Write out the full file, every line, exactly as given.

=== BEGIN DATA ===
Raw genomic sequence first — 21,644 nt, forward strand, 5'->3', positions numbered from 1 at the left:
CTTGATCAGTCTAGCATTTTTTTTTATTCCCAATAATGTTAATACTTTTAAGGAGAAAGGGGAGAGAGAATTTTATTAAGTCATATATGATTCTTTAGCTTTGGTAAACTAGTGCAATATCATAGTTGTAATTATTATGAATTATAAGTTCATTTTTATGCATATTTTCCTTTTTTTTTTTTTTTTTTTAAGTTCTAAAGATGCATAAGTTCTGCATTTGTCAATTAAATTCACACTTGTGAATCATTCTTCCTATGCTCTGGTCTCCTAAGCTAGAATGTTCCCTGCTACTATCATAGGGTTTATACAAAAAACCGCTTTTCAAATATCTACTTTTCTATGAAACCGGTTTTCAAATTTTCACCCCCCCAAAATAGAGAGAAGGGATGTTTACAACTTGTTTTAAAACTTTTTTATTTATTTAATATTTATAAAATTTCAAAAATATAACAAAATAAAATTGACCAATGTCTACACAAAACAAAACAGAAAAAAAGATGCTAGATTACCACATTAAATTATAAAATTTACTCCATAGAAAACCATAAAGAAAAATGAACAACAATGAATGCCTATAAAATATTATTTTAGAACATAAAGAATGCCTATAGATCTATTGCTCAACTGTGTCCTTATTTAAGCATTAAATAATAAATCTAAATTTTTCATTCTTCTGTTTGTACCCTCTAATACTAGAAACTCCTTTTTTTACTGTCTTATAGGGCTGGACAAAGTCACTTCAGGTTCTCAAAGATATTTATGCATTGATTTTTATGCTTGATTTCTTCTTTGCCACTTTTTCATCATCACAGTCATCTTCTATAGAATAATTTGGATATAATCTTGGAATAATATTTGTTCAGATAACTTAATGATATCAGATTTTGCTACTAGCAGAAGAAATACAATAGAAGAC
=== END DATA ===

Raw genomic sequence first — 21,644 nt, forward strand, 5'->3', positions numbered from 1 at the left:
CTTGATCAGTCTAGCATTTTTTTTTATTCCCAATAATGTTAATACTTTTAAGGAGAAAGGGGAGAGAGAATTTTATTAAGTCATATATGATTCTTTAGCTTTGGTAAACTAGTGCAATATCATAGTTGTAATTATTATGAATTATAAGTTCATTTTTATGCATATTTTCCTTTTTTTTTTTTTTTTTTTAAGTTCTAAAGATGCATAAGTTCTGCATTTGTCAATTAAATTCACACTTGTGAATCATTCTTCCTATGCTCTGGTCTCCTAAGCTAGAATGTTCCCTGCTACTATCATAGGGTTTATACAAAAAACCGCTTTTCAAATATCTACTTTTCTATGAAACCGGTTTTCAAATTTTCACCCCCCCAAAATAGAGAGAAGGGATGTTTACAACTTGTTTTAAAACTTTTTTATTTATTTAATATTTATAAAATTTCAAAAATATAACAAAATAAAATTGACCAATGTCTACACAAAACAAAACAGAAAAAAAGATGCTAGATTACCACATTAAATTATAAAATTTACTCCATAGAAAACCATAAAGAAAAATGAACAACAATGAATGCCTATAAAATATTATTTTAGAACATAAAGAATGCCTATAGATCTATTGCTCAACTGTGTCCTTATTTAAGCATTAAATAATAAATCTAAATTTTTCATTCTTCTGTTTGTACCCTCTAATACTAGAAACTCCTTTTTTTACTGTCTTATAGGGCTGGACAAAGTCACTTCAGGTTCTCAAAGATATTTATGCATTGATTTTTATGCTTGATTTCTTCTTTGCCACTTTTTCATCATCACAGTCATCTTCTATAGAATAATTTGGATATAATCTTGGAATAATATTTGTTCAGATAACTTAATGATATCAGATTTTGCTACTAGCAGAAGAAATACAATAGAAGAC